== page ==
[ Parent ]
/All/ movies rely on this little thing called (none / 1) (#77)
by MotorMachineMercenary on Sat Dec 02, 2006 at 07:26:48 PM EST

"suspension of disbelief." Bond movies revolve around that. If you, sir, can't look past those three minor - and I mean minor - plot points, you, sir, are an idiot.

motormouthmachinery has a CRITICAL MASS OF SHIT for brains
- army of phred

[ Parent ]
The view is good... (none / 1) (#63)
by pruneau on Sat Nov 25, 2006 at 03:12:15 PM EST

The movie ? I won't go se a movie when even the title is a spelling mistake (in french, at least).

Spelling mistake? (3.00 / 2) (#65)
by Eccles on Sun Nov 26, 2006 at 11:41:30 PM EST

A Royale is what they call a McDonalds quarter-pounder in France.  So it's a fast-food casino.

"$10,000 on black."
"Would you like fries with that?"

[ Parent ]

What do they call a whopper? [nt] (none / 1) (#67)
by redeye on Mon Nov 27, 2006 at 04:51:49 PM EST

[ Parent ]
TEH ROYALE (none / 0) (#68)
by actmodern on Mon Nov 27, 2006 at 09:51:06 PM EST

LilDebbie challenge: produce the water sports scene from bable or stfu. It does not exist.
[ Parent ]
I'm confused (none / 1) (#69)
by The Diary Section on Tue Nov 28, 2006 at 09:19:05 PM EST

We have Whoppers and we have Chicken Royales. We have no coherent burger ontology.
I think this is the problem with the UK, one eye looking to America, the other looking to Europe. No wonder there is so much violence on the streets these days, Burger King are fucking with our minds.

Parent ]

Don't listen to actmodern (none / 1) (#71)
by redeye on Wed Nov 29, 2006 at 03:39:52 PM EST

The correct answer was I dunno, I didn't go into burger king.

[ Parent ]
Titles & Theme Music (2.33 / 3) (#72)
by Lagged2Death on Fri Dec 01, 2006 at 03:51:43 PM EST

The absence of cartoons of naked chick silhouettes in the titles bothers me not at all. Then again, I'm not really a Bond fan and I only went to see this because that's what the rest of my group wanted to see.

But the theme music was something else, something exceptional. Dreadful. Musically, utterly tuneless, devoid of dynamics. Sonically, compressed to death. The opposite of catchy or enjoyable in every sense.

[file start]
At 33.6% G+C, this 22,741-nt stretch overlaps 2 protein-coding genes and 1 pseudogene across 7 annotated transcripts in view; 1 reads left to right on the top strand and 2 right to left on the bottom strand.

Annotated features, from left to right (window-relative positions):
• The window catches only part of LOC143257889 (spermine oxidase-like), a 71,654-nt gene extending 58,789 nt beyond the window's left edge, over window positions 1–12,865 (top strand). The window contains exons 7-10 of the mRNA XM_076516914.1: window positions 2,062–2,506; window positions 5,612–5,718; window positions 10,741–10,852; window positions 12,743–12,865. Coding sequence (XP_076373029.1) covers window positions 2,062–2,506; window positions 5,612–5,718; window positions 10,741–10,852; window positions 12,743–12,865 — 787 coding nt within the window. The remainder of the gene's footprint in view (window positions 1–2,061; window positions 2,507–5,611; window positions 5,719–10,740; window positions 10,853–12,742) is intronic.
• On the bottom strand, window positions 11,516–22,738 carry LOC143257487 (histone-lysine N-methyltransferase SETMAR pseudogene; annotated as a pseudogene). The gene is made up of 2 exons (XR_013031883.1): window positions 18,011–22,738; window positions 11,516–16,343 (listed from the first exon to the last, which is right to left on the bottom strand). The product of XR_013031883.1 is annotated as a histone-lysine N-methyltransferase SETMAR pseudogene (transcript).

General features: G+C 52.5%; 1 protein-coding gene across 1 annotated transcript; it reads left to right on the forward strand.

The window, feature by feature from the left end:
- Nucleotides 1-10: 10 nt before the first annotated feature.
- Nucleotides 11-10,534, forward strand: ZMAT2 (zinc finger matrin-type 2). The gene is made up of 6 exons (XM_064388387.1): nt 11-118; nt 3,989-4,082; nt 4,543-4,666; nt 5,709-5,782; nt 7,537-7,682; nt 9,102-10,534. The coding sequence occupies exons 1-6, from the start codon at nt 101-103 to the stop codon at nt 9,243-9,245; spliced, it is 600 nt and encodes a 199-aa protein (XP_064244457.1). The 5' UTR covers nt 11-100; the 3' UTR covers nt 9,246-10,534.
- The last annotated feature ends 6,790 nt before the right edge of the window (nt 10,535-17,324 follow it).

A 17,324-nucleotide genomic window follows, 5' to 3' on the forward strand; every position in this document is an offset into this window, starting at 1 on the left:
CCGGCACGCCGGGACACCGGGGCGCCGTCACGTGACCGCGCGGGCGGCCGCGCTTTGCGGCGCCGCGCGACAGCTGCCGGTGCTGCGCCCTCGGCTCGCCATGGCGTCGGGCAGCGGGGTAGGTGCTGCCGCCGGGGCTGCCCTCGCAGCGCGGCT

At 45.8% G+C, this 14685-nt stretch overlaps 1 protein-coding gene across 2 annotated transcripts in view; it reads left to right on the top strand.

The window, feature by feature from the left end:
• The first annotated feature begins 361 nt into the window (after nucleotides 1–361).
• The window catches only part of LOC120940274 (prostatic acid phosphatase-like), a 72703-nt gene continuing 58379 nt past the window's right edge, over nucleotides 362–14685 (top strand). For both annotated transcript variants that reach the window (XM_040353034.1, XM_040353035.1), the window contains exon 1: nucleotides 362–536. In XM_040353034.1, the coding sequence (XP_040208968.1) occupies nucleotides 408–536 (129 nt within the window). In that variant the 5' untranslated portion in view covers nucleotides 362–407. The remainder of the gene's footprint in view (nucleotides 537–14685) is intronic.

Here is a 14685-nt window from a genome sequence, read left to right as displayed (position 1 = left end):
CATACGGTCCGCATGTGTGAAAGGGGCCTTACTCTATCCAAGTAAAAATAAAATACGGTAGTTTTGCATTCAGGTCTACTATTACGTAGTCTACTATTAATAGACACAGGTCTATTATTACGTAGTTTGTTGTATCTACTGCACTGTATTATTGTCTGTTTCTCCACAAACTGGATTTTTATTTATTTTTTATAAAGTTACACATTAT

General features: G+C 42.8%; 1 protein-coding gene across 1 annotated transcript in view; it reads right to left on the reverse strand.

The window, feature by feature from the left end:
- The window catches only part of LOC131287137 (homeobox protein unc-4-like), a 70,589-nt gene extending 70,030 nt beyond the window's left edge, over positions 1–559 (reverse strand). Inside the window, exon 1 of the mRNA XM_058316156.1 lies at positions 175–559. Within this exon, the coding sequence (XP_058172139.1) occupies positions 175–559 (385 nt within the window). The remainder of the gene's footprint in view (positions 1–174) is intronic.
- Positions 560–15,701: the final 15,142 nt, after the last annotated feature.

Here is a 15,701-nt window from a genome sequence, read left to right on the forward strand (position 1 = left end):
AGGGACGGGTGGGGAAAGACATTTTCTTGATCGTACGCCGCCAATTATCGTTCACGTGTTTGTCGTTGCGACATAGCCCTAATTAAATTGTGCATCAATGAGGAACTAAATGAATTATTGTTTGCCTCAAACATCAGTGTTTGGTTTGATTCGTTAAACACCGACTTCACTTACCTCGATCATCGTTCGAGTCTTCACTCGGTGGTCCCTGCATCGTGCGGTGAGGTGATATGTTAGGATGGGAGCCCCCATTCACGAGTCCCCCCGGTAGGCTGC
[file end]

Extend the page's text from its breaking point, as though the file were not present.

Shirley Bassey, where are you when we really need you?

Starfish automatically creates colorful abstract art for your PC desktop!

Seconded (none / 0) (#75)
by MotorMachineMercenary on Sat Dec 02, 2006 at 07:21:26 PM EST

I was listening to the song, thinking "this should be "the" song of 2006 like most Bond tunes" and realizing it fucking sucks. Then I was waiting to see who the fuck wrote this shit. And it was Chris Cornell, and I fucking like him. What a waste.

motormouthmachinery has a CRITICAL MASS OF SHIT for brains
- army of phred

[ Parent ]
My take before reading yours with spoilers: (none / 1) (#73)
by MotorMachineMercenary on Sat Dec 02, 2006 at 06:53:10 PM EST

I just came back from seeing it. I'm in the same boat as you: liking Bond for Bond's sake, despite the numerous really bad Bonds. I'm not so much of a traditionalist: I don't care if Moneypenny was sacked, I think Roger Moore was better than Sean Connery who's been playing the same character for almost fifty years and I couldn't care less if the villains are realistic or not, as long as the movie is good.

I was hooked right from the beginning. I wasn't and still am not too sure about the choice of monochrome for the opening but it still drove the point home that this is not the Bond we're used to. He was kicking ass, but killing was not glamorous but really fucking ugly, the way it's supposed to be. The inside-the-barrel shot was done with style and in a refreshing way. The opening credits were very traditional, almost like coming home to a cosy fire. I really didn't like the ho-hum Chris Cornell song, though. It fucking sucked. I can't stress this enough. And I like him.

The first big action scene was phenomenal. Everything I'm expecting in a Bond movie: explosions, insane stunts and good action. My heart was racing. From then on it was pure Bond heaven. Although there was no Q, no Bond theme and even the shaken not stirred was bastardized - amusingly -, I enjoyed the movie immensely.

M was better than ever and had the best lines ("during the cold war he would've had the courtesy of defecting"). Daniel Craig looks absolutely bad-ass, with or without a suit. The card game was done well. The story was stronger than any Bond, perhaps due to this being based on an Ian Fleming book. Even the plot was surprisingly devoid of holes. And cinematography was beyond any Bond, even considering it was filmed mainly in the absolutely gorgeous Montenegro (highly recommended).